DRUCKMAN: Well, these were all ex-Jerrold people. After all, Jerrold was really the leading company in the cable industry in those days.
KELLER: If not the only one. Oh, no, I guess there were a couple of others.
DRUCKMAN: There were a couple of others – RCA, and so on – but nobody was close to the same level that Jerrold was. You know, we all knew, in the cable early days that ultimately we all wanted to own a cable system of our own, rather than going out and getting one started for someone else.
KELLER: So many of you did.
DRUCKMAN: And so many of us did, but the big problem was: who wanted to live in some of the communities that cable existed in in those days. After all, this was a business that only existed out in little rural areas. So, when the opportunity presented itself here in San Diego, although I was living in Tucson, why, I knew San Diego very well; I used to come over and vacation here and I loved San Diego. So the opportunity to get into business of my own, and be in a community like San Diego was a wonderful opportunity.
KELLER: Like coming to heaven.
DRUCKMAN: That's right.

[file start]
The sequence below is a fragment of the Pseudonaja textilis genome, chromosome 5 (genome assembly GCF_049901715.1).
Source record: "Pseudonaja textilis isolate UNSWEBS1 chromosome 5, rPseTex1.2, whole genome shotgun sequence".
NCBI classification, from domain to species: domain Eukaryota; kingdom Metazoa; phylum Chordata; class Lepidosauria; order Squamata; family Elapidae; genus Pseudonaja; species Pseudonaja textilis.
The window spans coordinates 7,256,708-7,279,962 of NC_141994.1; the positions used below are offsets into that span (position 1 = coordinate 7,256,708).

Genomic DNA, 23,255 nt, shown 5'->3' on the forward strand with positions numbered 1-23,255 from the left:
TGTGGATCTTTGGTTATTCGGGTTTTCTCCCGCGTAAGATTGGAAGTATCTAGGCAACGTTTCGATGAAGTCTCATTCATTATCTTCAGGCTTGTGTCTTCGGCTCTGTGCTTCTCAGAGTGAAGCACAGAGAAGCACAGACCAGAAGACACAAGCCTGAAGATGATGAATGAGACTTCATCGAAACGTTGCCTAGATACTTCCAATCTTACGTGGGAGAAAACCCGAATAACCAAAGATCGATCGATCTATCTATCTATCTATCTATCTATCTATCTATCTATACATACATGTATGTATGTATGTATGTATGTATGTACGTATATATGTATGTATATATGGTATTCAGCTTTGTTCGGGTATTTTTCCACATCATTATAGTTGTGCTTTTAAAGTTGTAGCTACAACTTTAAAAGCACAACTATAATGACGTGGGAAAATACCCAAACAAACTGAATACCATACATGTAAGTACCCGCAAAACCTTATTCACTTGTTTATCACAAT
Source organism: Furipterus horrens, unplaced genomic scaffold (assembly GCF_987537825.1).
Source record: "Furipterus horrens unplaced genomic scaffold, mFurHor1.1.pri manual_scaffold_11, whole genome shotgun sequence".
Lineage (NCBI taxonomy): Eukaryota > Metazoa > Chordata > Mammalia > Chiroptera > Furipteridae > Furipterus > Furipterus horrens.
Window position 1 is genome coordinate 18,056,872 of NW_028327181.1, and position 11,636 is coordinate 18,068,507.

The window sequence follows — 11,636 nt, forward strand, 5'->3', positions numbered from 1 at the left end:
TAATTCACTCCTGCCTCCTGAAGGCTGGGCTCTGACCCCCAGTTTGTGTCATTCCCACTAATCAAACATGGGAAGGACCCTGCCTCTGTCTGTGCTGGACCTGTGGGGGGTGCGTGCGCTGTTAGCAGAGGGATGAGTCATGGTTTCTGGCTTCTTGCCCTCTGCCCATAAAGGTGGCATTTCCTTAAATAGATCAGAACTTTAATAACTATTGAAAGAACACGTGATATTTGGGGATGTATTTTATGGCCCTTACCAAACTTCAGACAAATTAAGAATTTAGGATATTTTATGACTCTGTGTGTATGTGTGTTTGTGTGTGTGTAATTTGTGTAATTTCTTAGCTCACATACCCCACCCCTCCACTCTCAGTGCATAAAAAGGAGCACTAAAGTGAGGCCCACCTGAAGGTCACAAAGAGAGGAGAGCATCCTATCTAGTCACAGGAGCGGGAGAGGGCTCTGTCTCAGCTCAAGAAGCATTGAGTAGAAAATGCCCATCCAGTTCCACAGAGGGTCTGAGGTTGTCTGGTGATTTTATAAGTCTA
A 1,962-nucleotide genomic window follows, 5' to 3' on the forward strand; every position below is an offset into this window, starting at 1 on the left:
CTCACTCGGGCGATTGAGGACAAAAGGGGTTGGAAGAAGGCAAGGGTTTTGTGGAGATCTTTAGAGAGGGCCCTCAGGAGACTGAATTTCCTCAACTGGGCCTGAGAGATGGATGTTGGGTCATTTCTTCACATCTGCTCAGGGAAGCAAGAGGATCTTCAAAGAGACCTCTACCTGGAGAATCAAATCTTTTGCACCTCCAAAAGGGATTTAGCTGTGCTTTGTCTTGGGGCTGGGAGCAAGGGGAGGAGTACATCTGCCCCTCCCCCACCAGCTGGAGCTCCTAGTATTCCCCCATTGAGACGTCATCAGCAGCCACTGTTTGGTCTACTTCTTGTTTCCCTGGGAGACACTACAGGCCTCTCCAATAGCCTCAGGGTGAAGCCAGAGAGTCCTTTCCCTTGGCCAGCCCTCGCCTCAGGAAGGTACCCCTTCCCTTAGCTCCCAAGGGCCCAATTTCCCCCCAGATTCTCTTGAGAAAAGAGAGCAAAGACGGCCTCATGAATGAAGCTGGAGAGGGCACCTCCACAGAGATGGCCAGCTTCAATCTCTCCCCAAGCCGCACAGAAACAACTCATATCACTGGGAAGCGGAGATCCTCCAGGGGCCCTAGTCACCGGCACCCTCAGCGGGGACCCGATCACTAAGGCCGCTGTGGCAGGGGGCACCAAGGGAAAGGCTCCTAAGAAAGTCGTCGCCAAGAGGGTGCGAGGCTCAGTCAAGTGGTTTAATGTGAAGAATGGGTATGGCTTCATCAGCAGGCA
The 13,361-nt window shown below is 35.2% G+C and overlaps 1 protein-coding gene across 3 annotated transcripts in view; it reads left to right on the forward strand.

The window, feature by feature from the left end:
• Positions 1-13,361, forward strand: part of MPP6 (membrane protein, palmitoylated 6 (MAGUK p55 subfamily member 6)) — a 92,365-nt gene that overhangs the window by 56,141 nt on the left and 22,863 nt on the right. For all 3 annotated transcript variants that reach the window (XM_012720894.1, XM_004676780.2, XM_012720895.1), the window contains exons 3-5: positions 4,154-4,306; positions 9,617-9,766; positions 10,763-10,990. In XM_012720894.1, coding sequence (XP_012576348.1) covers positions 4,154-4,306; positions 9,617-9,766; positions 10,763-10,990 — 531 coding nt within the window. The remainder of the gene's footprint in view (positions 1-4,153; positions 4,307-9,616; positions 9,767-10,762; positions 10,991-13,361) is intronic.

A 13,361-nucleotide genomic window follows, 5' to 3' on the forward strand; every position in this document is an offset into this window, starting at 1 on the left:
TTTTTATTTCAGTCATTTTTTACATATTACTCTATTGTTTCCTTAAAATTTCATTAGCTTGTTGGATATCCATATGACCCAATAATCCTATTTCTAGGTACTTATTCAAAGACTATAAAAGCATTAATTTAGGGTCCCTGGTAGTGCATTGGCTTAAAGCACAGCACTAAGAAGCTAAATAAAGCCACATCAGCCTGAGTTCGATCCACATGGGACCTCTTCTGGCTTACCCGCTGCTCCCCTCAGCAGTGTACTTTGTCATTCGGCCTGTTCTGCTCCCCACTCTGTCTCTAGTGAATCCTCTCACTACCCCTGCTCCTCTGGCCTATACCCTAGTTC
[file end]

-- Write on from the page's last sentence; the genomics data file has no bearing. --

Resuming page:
KELLER: In La Jolla. When did you fully recognize that cable was going to be your career? And you have definitely had the entrepreneurial spirit from the beginning.
DRUCKMAN: Well, let me say this, when I started the system here in San Diego, and more precisely in El Cajon, I didn't have any money of my own, and I wanted to own a piece of the action and I worked for two years without any salary for a piece of the action if we were successful. So, I knew at that time that that was hopefully going to be my future business to be involved with, and fortunately we were successful.
KELLER: You're always going to be remembered as the guy that went to the mat against the broadcasters in the Southwestern case.
DRUCKMAN: Right. Well, that was fun. I mean, I must admit, I think the most fun, if I have to point to any one place in time, was probably the fight for the franchise in Bakersfield. There were times, and Hank Goldstein will bear me out, that we were actually afraid to get off the airplane in Bakersfield. There were some pretty heavy guys...
KELLER: Hank said the same thing.